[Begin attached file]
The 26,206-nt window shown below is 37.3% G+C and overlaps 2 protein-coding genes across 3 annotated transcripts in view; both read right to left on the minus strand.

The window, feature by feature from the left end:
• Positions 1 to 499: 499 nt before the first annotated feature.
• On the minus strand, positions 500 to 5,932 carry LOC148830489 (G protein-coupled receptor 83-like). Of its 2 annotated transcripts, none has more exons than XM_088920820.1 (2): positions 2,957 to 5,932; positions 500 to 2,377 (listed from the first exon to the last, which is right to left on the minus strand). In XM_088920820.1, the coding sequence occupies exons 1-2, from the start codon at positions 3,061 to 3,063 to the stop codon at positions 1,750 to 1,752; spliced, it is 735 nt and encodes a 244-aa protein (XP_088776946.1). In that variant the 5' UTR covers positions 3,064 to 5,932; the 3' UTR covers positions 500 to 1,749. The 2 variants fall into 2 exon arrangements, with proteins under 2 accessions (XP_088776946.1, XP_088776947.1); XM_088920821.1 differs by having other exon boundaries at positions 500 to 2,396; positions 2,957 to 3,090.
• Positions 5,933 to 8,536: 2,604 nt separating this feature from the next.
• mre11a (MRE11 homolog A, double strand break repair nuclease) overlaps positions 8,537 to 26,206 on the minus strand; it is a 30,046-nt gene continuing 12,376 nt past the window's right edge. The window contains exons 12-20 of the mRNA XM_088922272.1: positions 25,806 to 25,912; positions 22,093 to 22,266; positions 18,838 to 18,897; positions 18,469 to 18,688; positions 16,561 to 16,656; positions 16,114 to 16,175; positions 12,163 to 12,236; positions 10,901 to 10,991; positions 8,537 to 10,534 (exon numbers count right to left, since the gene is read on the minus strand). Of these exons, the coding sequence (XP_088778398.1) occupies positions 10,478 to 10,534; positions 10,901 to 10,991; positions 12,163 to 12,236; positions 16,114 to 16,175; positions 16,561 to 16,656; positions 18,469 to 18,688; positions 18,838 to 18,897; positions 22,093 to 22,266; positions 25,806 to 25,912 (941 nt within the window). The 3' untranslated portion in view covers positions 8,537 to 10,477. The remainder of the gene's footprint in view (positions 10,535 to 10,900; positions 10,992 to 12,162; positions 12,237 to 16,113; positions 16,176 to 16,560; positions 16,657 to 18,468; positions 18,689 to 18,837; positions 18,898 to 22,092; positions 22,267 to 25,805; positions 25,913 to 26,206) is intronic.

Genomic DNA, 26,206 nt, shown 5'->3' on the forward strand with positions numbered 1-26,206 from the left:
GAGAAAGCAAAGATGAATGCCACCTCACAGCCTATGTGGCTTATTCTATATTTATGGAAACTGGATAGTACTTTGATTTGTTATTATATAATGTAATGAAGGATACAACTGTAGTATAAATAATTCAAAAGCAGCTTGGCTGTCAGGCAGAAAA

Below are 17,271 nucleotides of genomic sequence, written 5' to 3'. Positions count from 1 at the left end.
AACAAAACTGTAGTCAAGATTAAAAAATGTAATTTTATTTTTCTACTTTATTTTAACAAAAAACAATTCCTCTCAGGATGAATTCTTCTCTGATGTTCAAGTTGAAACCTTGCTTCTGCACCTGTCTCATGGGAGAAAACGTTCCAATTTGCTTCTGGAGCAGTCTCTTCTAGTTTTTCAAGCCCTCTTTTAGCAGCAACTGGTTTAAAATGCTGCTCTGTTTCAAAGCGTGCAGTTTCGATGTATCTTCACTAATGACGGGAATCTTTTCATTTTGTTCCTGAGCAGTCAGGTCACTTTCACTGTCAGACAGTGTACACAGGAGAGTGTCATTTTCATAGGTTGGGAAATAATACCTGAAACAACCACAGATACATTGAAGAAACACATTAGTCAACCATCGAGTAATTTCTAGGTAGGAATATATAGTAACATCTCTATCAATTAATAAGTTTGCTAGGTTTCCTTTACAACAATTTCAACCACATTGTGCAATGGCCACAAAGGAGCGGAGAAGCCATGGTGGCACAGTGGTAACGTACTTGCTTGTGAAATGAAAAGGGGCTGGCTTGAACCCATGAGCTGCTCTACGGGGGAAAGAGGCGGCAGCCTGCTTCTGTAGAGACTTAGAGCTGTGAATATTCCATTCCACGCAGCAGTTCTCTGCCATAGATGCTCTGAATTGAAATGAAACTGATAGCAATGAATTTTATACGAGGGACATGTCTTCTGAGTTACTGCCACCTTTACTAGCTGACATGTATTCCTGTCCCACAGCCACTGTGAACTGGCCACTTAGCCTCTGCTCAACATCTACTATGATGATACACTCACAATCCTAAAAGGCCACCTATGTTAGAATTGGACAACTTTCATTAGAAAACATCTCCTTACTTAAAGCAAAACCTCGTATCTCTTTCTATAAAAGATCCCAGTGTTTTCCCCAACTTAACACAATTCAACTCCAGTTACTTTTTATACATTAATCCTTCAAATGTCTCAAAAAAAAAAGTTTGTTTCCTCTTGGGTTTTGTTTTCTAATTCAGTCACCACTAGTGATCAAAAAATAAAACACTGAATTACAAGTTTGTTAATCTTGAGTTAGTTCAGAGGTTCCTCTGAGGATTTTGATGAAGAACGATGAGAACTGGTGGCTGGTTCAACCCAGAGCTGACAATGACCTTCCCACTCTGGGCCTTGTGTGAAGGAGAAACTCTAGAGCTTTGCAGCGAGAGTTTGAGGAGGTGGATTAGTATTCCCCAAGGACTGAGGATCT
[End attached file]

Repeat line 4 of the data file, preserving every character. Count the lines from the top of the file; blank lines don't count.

• On the minus strand, positions 500 to 5,932 carry LOC148830489 (G protein-coupled receptor 83-like). Of its 2 annotated transcripts, none has more exons than XM_088920820.1 (2): positions 2,957 to 5,932; positions 500 to 2,377 (listed from the first exon to the last, which is right to left on the minus strand). In XM_088920820.1, the coding sequence occupies exons 1-2, from the start codon at positions 3,061 to 3,063 to the stop codon at positions 1,750 to 1,752; spliced, it is 735 nt and encodes a 244-aa protein (XP_088776946.1). In that variant the 5' UTR covers positions 3,064 to 5,932; the 3' UTR covers positions 500 to 1,749. The 2 variants fall into 2 exon arrangements, with proteins under 2 accessions (XP_088776946.1, XP_088776947.1); XM_088920821.1 differs by having other exon boundaries at positions 500 to 2,396; positions 2,957 to 3,090.